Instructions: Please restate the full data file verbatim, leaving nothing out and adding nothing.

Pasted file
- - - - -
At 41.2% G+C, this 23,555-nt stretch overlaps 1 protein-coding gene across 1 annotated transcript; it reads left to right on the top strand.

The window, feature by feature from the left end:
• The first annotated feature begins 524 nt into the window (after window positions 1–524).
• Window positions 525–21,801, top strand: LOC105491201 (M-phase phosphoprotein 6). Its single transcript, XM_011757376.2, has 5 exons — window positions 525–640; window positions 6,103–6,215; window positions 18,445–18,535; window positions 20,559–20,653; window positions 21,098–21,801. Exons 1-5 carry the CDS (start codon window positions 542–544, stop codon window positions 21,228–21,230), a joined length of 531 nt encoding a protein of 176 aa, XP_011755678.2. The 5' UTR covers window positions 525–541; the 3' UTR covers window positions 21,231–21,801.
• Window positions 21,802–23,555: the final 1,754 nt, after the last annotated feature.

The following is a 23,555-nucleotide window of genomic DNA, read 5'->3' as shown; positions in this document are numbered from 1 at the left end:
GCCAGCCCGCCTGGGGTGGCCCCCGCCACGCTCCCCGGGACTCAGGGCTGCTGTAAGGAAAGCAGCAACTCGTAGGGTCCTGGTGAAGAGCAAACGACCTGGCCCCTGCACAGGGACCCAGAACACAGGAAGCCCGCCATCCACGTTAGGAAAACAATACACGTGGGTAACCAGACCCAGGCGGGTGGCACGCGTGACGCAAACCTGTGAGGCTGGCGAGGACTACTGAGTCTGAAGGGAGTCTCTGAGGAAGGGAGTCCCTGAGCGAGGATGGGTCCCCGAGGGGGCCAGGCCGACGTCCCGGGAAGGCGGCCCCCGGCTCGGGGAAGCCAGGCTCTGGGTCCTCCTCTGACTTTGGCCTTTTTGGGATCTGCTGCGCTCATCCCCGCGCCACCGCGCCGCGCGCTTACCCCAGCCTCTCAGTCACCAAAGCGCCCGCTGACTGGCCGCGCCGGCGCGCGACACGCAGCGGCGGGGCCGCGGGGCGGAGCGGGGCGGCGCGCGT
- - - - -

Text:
At 41.2% G+C, this 23,555-nt stretch overlaps 1 protein-coding gene across 1 annotated transcript; it reads left to right on the top strand.

The window, feature by feature from the left end:
• The first annotated feature begins 524 nt into the window (after window positions 1–524).
• Window positions 525–21,801, top strand: LOC105491201 (M-phase phosphoprotein 6). Its single transcript, XM_011757376.2, has 5 exons — window positions 525–640; window positions 6,103–6,215; window positions 18,445–18,535; window positions 20,559–20,653; window positions 21,098–21,801. Exons 1-5 carry the CDS (start codon window positions 542–544, stop codon window positions 21,228–21,230), a joined length of 531 nt encoding a protein of 176 aa, XP_011755678.2. The 5' UTR covers window positions 525–541; the 3' UTR covers window positions 21,231–21,801.
• Window positions 21,802–23,555: the final 1,754 nt, after the last annotated feature.

The following is a 23,555-nucleotide window of genomic DNA, read 5'->3' as shown; positions in this document are numbered from 1 at the left end:
GCCAGCCCGCCTGGGGTGGCCCCCGCCACGCTCCCCGGGACTCAGGGCTGCTGTAAGGAAAGCAGCAACTCGTAGGGTCCTGGTGAAGAGCAAACGACCTGGCCCCTGCACAGGGACCCAGAACACAGGAAGCCCGCCATCCACGTTAGGAAAACAATACACGTGGGTAACCAGACCCAGGCGGGTGGCACGCGTGACGCAAACCTGTGAGGCTGGCGAGGACTACTGAGTCTGAAGGGAGTCTCTGAGGAAGGGAGTCCCTGAGCGAGGATGGGTCCCCGAGGGGGCCAGGCCGACGTCCCGGGAAGGCGGCCCCCGGCTCGGGGAAGCCAGGCTCTGGGTCCTCCTCTGACTTTGGCCTTTTTGGGATCTGCTGCGCTCATCCCCGCGCCACCGCGCCGCGCGCTTACCCCAGCCTCTCAGTCACCAAAGCGCCCGCTGACTGGCCGCGCCGGCGCGCGACACGCAGCGGCGGGGCCGCGGGGCGGAGCGGGGCGGCGCGCGT